Over the last few months there have been several reports highlighting apparent failings by the East of England Ambulance Service Trust (EEAST), all with the same tone of question: Are patients being put at risk by our region’s ambulance service?

Throughout what has been a battle of rhetoric between politicians, health officials and the media, there has been an overwhelming focus on the winter pressures affecting the NHS.

In light of whistle blowing from within the trust and one of his own constituents dying, the MP for North Norfolk, Norman Lamb, has now called for an independent governance review into the trust to see if they are making best use of the resources available.

Lamb, who was formerly a health minister, feels his constituents have been let down by the “emergency care system failing, not just the ambulance service, but also the acute services and the relationship between the two.”

EEAST maintain they have faced unprecedented pressure over winter, including 55,000 calls to the service within a 15-day period. In addition to this, acute hospitals have been cancelling routine operations in order to cope with increased demand, although there have been reports of ambulances waiting outside accident and emergency departments in excess of six hours.

The debate was further fuelled by Norwich South MP Clive Lewis, who spoke critically in parliament about the service alongside Norman Lamb. The two MPs explained that “senior officials” within EEAST had told them both that since December, there were between 80 and 120 incidents of serious harm, potentially leading to between 20 and 81 deaths.

EEAST responded to these allegations by stating they have raised 22 ‘serious’ incidents to their commissioners. The EEAST also refute the figures quoted by Lewis and Lamb.

The interim medical director for EEAST, Dr. Tom Davis, suggested: “Many more […] will have been looked at whilst raising those reports.”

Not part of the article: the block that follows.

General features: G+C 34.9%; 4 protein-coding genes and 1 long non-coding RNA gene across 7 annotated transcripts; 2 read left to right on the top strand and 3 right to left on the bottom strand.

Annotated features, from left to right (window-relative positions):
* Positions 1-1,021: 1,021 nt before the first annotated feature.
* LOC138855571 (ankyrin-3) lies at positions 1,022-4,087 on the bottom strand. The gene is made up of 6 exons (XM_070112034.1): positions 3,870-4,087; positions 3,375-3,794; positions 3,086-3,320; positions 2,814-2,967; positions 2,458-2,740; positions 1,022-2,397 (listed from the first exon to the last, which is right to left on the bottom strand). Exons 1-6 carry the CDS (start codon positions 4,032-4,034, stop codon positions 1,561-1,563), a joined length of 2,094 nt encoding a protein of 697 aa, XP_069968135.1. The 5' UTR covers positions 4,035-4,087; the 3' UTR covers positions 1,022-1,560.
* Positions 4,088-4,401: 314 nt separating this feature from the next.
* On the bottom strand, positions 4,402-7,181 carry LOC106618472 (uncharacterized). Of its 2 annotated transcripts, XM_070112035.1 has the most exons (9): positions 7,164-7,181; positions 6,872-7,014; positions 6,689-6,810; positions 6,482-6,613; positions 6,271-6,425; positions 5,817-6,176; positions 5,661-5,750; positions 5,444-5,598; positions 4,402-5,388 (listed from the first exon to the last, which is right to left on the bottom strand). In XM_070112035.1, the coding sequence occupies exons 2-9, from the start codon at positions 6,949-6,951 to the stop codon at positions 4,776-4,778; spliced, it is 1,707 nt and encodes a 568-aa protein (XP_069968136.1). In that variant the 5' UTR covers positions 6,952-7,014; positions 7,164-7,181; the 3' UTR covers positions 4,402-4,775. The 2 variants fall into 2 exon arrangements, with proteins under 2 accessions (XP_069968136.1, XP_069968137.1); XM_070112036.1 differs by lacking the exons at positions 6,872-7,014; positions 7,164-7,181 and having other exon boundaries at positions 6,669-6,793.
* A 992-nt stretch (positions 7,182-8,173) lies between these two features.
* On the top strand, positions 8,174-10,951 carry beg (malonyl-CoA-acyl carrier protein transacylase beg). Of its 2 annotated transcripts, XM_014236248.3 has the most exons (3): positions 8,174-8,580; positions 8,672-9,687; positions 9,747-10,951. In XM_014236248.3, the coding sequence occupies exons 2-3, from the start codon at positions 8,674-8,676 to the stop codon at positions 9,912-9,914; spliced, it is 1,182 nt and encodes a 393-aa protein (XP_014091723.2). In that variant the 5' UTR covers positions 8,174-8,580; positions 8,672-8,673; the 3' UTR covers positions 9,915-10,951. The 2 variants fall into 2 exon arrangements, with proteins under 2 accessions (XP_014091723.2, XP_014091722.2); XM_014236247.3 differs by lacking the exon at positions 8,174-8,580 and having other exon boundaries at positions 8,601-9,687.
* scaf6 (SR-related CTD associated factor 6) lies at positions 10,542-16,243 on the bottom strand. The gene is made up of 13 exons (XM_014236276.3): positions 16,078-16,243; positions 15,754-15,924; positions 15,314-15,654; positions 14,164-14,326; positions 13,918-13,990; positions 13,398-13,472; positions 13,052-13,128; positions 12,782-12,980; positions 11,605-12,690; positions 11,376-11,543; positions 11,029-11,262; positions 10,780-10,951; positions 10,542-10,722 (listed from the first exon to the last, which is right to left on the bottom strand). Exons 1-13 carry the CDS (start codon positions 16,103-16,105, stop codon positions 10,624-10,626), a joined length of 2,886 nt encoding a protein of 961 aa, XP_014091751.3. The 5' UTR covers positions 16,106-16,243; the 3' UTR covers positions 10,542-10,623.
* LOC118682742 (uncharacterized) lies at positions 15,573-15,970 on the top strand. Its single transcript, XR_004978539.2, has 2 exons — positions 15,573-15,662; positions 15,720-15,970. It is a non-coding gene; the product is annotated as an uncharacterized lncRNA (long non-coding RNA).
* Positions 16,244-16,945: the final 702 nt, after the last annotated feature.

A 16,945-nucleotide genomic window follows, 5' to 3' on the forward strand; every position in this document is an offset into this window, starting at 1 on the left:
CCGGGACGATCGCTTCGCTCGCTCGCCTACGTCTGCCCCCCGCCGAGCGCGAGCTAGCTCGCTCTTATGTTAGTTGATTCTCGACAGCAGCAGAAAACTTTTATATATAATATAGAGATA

Dr. Davis added that an investigation will be held into who released these figures outside of the organisation and that the ‘whistle blowers’ have breached the trust’s information governance procedures.

However, Lamb has questioned Dr. Davis’ priorities, asking why EEAST seem to be fixated on investigating whistle blowers “with a threat hanging over them,” and not the concerns that have been raised. Lamb added that the trust should encourage whistle blowers to speak out, and defended the figures he quoted in his parliament address.

Dr Davis defended the trust’s decision not to bring in additional ambulances to deal with winter pressures as EEAST believed they had “appropriate resources to meet demand, [however] additional pressures meant that these resources were waiting at the doors of hospitals across the region.”

Lamb responded to this by suggesting that winter pressures should not come as a surprise because they are experienced year on year.

In a statement released following the ‘Risk Summit’, EEAST appeared to welcome Lamb’s feedback. A spokesperson said: “The summit identified a number of actions that were needed to secure greater resilience for regional ambulance services. Some of these actions are for EEAST and some actions are for the wider NHS.”

At the time of publication, EEAST had not responded to Concrete’s request for comment.